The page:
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Michael Brannan

Michael
Brannan

United Kingdom
I was given the opportunity to travel to Japan to carry out further work as part of my research project owing to the international collaboration between Dr Lee Martin and multiple research groups based at Japanese Universities.

More about Michael

How did your International Exchange happen?

In the final year of my Bachelor’s degree, I was given the opportunity to travel to Japan to carry out further work as part of my research project owing to the international collaboration between Dr Lee Martin and multiple research groups based at Japanese Universities. Thanks to NTU global, I was able to win a scholarship which covered the cost of my travel to and from Japan.


What did your Exchange Project consist of?

The basis of my project at NTU consisted of synthesising multi-functional inorganic-organic crystal structures with the intention of being superconducting. However, measuring superconductivity requires extremely rare specialist equipment. This is where the exchange project came in. The collaborative relationship between Dr Lee Martin’s research group and those in Japan gave the opportunity to access this specialist equipment to carry out resistivity readings on my crystal structures. To prepare the crystal for measurement, it had to be connected to 4 wires and mounted onto a small plate under a microscope. The resistivity of the crystal could then be measured using SQUID (superconducting quantum interference device), a device which can measure resistivity down to 0.8 Kelvin.


How did you find living in Japan?

During my time in Japan, I worked in a university lab with many Japanese undergraduate and postgraduate students. In the short amount of time I knew the students, we became very close. The students were very friendly, we enjoyed sharing cultural differences and learning about university life in each other’s countries. With the students, I ate at many traditional Japanese restaurants, and we even visited a nearby castle together.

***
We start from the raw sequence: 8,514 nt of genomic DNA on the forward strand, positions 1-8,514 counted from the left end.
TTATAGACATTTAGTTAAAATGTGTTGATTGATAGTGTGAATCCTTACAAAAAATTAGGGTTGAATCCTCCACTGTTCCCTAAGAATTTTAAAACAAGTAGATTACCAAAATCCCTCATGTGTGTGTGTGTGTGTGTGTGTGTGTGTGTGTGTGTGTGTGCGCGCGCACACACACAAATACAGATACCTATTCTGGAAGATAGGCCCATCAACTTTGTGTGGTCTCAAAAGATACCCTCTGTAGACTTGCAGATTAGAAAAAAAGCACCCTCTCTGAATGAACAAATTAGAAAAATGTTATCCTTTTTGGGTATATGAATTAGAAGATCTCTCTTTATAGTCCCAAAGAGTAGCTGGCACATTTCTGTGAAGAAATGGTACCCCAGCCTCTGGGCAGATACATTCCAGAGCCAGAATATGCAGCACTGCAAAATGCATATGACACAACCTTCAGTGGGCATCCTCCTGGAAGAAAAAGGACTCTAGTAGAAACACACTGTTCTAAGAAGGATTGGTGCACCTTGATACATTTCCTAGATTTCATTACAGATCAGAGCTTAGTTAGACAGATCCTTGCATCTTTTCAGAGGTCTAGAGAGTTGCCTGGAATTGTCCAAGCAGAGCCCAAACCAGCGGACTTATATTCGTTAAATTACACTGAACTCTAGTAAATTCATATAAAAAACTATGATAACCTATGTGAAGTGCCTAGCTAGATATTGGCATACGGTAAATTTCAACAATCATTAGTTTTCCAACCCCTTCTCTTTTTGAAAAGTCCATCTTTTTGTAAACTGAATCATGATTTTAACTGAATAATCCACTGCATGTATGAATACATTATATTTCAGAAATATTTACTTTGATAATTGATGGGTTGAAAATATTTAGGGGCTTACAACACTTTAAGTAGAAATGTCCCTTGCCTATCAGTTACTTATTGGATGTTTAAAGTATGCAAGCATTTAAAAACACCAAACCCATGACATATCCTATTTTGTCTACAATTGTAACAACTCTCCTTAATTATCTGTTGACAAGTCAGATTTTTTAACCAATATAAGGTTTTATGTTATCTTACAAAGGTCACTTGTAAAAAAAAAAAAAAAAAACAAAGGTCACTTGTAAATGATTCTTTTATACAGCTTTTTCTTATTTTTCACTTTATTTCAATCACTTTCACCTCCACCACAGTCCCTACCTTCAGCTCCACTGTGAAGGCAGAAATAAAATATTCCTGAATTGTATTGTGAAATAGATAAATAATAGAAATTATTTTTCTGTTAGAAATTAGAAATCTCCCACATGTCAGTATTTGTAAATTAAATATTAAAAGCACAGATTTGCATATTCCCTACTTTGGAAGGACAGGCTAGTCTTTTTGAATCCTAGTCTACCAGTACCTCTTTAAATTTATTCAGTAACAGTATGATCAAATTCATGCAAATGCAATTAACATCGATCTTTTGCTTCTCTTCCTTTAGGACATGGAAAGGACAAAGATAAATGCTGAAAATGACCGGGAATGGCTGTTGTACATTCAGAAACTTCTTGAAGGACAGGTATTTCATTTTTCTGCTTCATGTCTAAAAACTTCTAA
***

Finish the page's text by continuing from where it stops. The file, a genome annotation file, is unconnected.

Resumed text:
What was the best part of doing your research project in Japan?

For me, the best part of doing my research in Japan was being able to use my Japanese language skills which I had learnt while taking Japanese classes at NTU. After only using Japanese in a classroom for 3 years, being able to talk with the Japanese students and learn about each other’s cultures felt very rewarding. I think being able to communicate in Japanese made the trip much more enjoyable, as talking with local people in their language was a great experience and it allowed me to properly appreciate Japanese culture.


What was the hardest part?

For me the hardest part was handling the weather. At that time of the year, it was incredibly hot, with temperatures well over 30 degrees, and heavy sudden downpours being common. However, after a while I could adjust to the weather and I started to like this climate.


What has been your highlight of your time at NTU?

During my time at NTU, I had so many great moments and was able to seize opportunities I never thought I could. Being able to independently work on a novel research area on a day-to-day basis was incredibly interesting. Ultimately this led to the highlights of my time at NTU, being able to go on an international research project and then getting my research published in the prestigious journal Chemical Communications.

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